National policies of pre-school education underline the potentials of digital technologies when it comes to both general education and digital literacy, but the public as well as professional debate on the issue is ambiguous and dispersed, writes Stine Liv Johansen, our next speaker in the webinar series of media and information literacy research in the Nordic countries.
Young children in Denmark are amongst the most frequent users of digital media and technology in Europe. For instance, it is estimated that 90 per cent of children under the age of seven have access to a tablet computer in the home (DR).
Also, digital technologies are widely distributed in the early years educational settings: kindergartens, nurseries, and early years primary schools.
However, research shows that the use of digital tools is quite varied. National policies underline the potentials of digital technologies when it comes to both general education and digital literacy, but the public as well as professional debate on the issue is ambiguous and dispersed.
In Denmark, early years educational settings (daycare) are legally founded on the so-called pædagogiske læreplan (in English: pedagogical curriculum). The latest version (2018) presents six curriculum themes and a set of overall principles, among which play and the child’s perspective are important and prominent.
Curriculum theme number 5 is “nature, outdoor life and natural phenomena”. It says there that “children can find out about different technological tools such as GPS, digital scales, webcams, etc., allowing them to develop a creative, productive and critical approach to the use of such technologies”.
“In the national curriculum, the concepts of play and child’s perspective play a central role”.
Curriculum theme number 6 is “culture, aesthetics and community”. It reads: “Children should be met with a differentiated pedagogical approach to allow everyone, including vulnerable children, to gain experience with realising their potential and navigating in society. As part of this, children could be allowed to use IT in an experimental community. Children should be supported in developing skills that make them creative and productive, and enable them to navigate in society in ethically responsible ways in relation to themselves and others”.
Digital literacy was originally intended to be one of the overarching principles, but due to critical, public debate, this focus was eventually down-played in the final document, now being mentioned twice in relation to curriculum themes 5 and 6.
Nevertheless, digital technologies are widespread and widely used in, for instance, kindergartens across the country. Most kindergartens use digital technologies for administrative purposes, and many include them in their pedagogical practices as well.
A brand new report from Aarhus University, a national study of digital media in Danish kindergartens and nurseries, shows how digital technologies are being used for different pedagogical purposes and to support different processes, including play.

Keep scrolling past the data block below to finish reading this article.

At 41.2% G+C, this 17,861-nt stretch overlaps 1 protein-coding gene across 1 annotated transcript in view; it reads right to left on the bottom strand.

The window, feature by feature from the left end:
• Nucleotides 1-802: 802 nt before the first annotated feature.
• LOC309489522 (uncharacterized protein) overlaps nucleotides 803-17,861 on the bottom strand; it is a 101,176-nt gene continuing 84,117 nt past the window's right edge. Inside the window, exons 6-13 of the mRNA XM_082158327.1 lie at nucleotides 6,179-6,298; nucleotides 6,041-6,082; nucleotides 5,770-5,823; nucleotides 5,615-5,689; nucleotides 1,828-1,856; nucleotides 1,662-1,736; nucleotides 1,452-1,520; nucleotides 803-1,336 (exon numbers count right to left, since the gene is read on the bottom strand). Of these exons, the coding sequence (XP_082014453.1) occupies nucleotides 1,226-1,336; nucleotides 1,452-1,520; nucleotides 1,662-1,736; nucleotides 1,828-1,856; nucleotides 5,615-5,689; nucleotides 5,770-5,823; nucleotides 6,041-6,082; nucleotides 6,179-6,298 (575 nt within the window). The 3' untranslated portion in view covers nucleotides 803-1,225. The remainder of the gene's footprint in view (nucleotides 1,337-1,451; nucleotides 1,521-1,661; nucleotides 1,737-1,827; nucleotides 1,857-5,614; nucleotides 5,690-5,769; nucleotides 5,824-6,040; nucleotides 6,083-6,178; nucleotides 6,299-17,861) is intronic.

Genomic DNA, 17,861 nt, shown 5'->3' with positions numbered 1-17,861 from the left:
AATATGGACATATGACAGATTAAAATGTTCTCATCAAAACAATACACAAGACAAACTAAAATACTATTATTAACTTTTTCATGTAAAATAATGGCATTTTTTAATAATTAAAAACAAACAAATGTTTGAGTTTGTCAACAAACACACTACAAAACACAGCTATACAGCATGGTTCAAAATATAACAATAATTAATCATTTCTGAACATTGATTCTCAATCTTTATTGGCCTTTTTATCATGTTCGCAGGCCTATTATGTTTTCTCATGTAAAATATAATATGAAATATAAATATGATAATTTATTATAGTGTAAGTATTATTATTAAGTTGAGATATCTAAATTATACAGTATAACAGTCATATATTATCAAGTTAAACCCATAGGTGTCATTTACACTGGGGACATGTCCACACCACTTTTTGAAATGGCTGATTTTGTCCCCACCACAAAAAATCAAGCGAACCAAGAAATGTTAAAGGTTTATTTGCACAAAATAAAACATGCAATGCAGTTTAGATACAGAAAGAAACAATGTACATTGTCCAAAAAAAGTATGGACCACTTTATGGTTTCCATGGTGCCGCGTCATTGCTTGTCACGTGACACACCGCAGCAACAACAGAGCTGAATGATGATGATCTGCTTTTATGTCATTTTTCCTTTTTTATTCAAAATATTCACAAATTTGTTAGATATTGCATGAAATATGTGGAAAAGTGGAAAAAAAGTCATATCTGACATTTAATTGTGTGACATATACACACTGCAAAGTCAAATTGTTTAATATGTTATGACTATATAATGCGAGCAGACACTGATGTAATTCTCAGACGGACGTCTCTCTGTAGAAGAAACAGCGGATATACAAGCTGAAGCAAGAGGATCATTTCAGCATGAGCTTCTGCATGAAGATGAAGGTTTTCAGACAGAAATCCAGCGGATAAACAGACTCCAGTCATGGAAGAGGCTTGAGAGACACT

The report also shows how this use is characterised by ambiguity and different attitudes from staff as well as from parents; attitudes which are to a wide extent informed by the often tense, public debate on children and media.
Despite the widespread distribution of digital technologies in both families and daycare settings, studies show how children have un-equal access to and use of digital technologies.
Inequalities are related to socio-demographic factors, but also to gender.
This means that boys tend to have a more diverse use of technology, and also that they more frequently use technology in a “behind-the-scenes” way, where for instance they have tried to control a robot.
Getting a sense of how digital technologies are designed and function – what is sometimes referred to as “computational thinking” – is considered to be an important part of digital literacy. Therefore, the early educational setting can and should play an important role in order to ensure that all children, regardless of their background, will be introduced to digital technologies in a way that strengthens their curiosity as well as their critical sense towards them.
The parenting paradox
Parents obviously play a significant role in young children’s digital lives. Most of children’s use of screen-based media takes place in the family. But many parents are torn between their inclination to limit their child’s screen use and to make sure children are digitally literate.
This parenting paradox is – as mentioned above – to a wide extent informed by advice given by experts, whether they are academic scholars or more self-established opinion formers. Pedagogues and teachers from early years educational settings could play an important role in relation to this as role models and inspire parents to engage themselves in children’s digital lives.